Fort Frederica National Monument – Georgia

Strategic location on the Altamaha River

According to Acronymmonster, the manageable -sized Fort Frederica is located in southern Georgia, near the Florida border. The Ford Frederica was built at the time when the British were conquering the North American continent. In 1736, Fort Frederica was built at the mouth of the Altamaha River in the Atlantic on St. Simons Island. The aim was to monitor shipping traffic from the fort.

The manageable Fort Frederica on the Altamaha River

Due to the strategically good location, one wanted to control the border with Florida at the same time. At that time Florida was occupied by the Spanish and Georgia by the British. Over a long period of time there were repeated armed conflicts between the British and the Spanish on the North American continent.

Archaeological excavations were necessary

In 1936, Fort Frederica became a US National Monument as a national memorial. Initially, the National Monument was not open to the public. The National Park Service initially conducted archaeological excavations at what is now Fort Frederica. Old maps from the 18th century were a great help for orientation. Some buildings of Fort Frederica have been rebuilt true to the original. The fort was finally opened to visitors in 1945. In 1966 Fort Frederica was included in the list of ” Historical Places ” in the United States. Fort Frederica is visited by over 300,000 tourists annually.

General James Oglethorpe builds Fort Frederica

The then British General James Oglethorpe had Fort Frederica built. A settlement was built in the well-secured fort. European emigrants lived there together with peoples of the “Native Americans”. Fort Frederica was extremely well protected against attacks and had a powerful arsenal of weapons.

Historic cannon protecting Fort Frederica

War of the British against Spain

General Oglethorpe launched an attack from Fort Frederica on two forts in Spanish Florida in 1740, but was unable to take them. In 1742, the Spaniards tried to take Fort Frederica in return. Despite great hardship, General James Oglethorpe was able to hold the fort and preserve Georgia for the British. Fort Frederica was rendered strategically useless by the Spanish-British Peace Treaty of 1748. The fort was quickly abandoned because the situation caused a permanent insect plague to severely impede everyday life. In addition, a fire in 1758 almost completely destroyed the fort and the small settlement. Fort Frederica fell into disrepair, nature took back her land.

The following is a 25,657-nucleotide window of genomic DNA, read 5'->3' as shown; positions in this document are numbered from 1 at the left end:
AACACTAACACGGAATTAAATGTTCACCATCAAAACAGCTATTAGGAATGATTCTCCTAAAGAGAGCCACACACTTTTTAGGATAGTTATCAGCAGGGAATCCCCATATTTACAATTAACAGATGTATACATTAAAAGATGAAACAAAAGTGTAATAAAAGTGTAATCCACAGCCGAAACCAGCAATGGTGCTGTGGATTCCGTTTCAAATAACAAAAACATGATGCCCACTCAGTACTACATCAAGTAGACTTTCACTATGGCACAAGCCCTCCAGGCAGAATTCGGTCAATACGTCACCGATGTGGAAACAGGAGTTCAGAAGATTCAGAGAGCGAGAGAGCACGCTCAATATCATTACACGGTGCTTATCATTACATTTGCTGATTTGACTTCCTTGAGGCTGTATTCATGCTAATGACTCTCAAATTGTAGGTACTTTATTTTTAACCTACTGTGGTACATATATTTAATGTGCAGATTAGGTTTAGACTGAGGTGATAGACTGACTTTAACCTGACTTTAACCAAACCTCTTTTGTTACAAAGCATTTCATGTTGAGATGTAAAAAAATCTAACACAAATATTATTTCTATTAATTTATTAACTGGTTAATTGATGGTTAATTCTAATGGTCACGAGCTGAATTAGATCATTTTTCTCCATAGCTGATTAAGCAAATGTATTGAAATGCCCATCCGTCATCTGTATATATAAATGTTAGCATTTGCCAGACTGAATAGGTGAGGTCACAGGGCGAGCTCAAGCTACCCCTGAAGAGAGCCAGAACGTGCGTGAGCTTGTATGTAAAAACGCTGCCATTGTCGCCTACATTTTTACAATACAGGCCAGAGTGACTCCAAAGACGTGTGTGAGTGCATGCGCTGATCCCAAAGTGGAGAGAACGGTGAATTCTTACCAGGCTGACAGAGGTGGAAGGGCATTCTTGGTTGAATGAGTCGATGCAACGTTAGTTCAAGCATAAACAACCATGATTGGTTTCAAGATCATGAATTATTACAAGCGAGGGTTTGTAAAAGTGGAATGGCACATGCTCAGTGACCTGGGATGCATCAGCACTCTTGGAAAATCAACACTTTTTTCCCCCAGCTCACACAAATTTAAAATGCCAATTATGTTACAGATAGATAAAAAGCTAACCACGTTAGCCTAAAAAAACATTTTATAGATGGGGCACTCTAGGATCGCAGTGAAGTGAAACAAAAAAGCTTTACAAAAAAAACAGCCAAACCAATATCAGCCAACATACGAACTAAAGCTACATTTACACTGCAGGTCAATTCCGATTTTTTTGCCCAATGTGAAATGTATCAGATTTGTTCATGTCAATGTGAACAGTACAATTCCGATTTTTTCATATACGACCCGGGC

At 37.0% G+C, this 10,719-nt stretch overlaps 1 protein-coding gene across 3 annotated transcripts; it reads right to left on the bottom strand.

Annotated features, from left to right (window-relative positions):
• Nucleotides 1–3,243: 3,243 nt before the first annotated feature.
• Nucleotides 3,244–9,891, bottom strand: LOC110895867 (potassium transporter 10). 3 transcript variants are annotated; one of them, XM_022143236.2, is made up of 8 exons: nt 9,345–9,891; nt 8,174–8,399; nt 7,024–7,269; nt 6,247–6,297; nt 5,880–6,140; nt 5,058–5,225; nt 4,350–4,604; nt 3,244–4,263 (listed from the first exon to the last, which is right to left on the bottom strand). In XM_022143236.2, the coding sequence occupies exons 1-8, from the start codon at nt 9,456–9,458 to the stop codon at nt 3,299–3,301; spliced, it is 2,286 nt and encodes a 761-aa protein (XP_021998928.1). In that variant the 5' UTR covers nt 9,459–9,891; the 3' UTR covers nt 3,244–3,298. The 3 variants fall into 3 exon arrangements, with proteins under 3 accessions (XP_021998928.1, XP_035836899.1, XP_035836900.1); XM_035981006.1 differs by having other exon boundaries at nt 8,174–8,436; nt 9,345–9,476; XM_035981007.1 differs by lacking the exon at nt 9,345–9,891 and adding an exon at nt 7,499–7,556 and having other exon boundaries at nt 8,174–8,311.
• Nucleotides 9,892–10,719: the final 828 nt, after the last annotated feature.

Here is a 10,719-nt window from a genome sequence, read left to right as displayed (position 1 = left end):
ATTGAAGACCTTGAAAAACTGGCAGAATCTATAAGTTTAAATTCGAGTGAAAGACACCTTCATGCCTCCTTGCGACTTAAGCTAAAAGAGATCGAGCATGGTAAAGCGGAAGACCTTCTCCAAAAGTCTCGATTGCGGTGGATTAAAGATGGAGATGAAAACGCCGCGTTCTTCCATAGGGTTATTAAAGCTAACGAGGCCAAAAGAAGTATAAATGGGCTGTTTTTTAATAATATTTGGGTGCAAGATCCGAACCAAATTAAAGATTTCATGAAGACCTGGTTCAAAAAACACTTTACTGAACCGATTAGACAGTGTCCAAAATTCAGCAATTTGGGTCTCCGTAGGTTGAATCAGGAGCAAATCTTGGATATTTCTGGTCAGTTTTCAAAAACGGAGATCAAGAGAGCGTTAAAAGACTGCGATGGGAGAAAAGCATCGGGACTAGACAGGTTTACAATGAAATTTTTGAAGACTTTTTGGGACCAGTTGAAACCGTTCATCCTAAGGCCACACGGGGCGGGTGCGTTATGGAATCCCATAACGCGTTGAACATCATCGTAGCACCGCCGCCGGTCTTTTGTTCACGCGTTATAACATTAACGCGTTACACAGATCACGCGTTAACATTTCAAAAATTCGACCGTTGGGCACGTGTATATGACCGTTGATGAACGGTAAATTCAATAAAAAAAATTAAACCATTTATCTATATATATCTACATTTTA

Beware of flying and crawling bloodsuckers

Even today, visitors to Fort Frederica National Monument should be prepared for the fact that the plaguing insects still live there. Fort Frederica is maintained by the US National Park Service. There is a small museum on the history of the fort in the visitor center of Fort Frederica National Monument.

Fort Pulaski National Monument – Georgia

Built in the swamp

Fort Pulaski National Monument is located in the state of Georgia – USA, on Cockspur Island. The moated fort is located near the mouth of the Savannah River and the Atlantic Ocean, near the border with neighboring state South Carolina to the north. The first, simpler structure of Fort Pulaski was built in 1829 to protect the harbor of the nearby city of Savannah. The fort is now on the United States List of Historic Places.

Fort Pulaski on the Savannah River, with the Atlantic in the background

The construction of Fort Pulaski lasted until 1847 – the problem was that the fort was built in a swampy area and therefore had to be built entirely on stilts. Around 25 million bricks had to be brought in to build the weir. The defensive walls are about 10 meters high. The protected area of ​​Fort Pulaski has a size of almost 23 km². The fortification was finally completed in Har 1847. Fort Pukaski was an expensive affair at the time. The work to secure the structure in the middle of a wetland cost a lot of money.

In the hands of the Yankees

On April 10, 1862, a major battle of the American Civil War (1861-1865) between northern and southern states took place at Fort Pulaski. After 30 hours of cannonballs, the Union Army took the fort. As a result, the southern states could no longer call at the port of Savannah. Mann found that building the fort walls out of brick was a wrong decision, otherwise the Northern States would not have been able to take the fort so relatively easily. The facility was later converted into a prison camp.

Military use of Fort Pulaski

After the American Civil War, the fort was initially expanded. However, at the beginning of the 20th century Fort Pulaski was in a very bad condition. In 1924 it was declared Fort Pulaski National Monument and a memorial and restored as faithfully as possible to the original. During World War II, Fort Pulaski was actively used by the US Army.

Defense wall at the moat with bullet holes from cannonballs

Moorland as a natural oasis for birds

The fort is situated on a wet bog near the Savannah River and close to the Atlantic Ocean. Valuable and rare animal and plant species are protected in the sanctuary of Fort Pulaski National Monument. Numerous migratory birds also like to stay in the region for the purpose of feeding. About 300,000 tourists visit the fort in the wetlands of Georgia every year.

Fort Frederica National Monument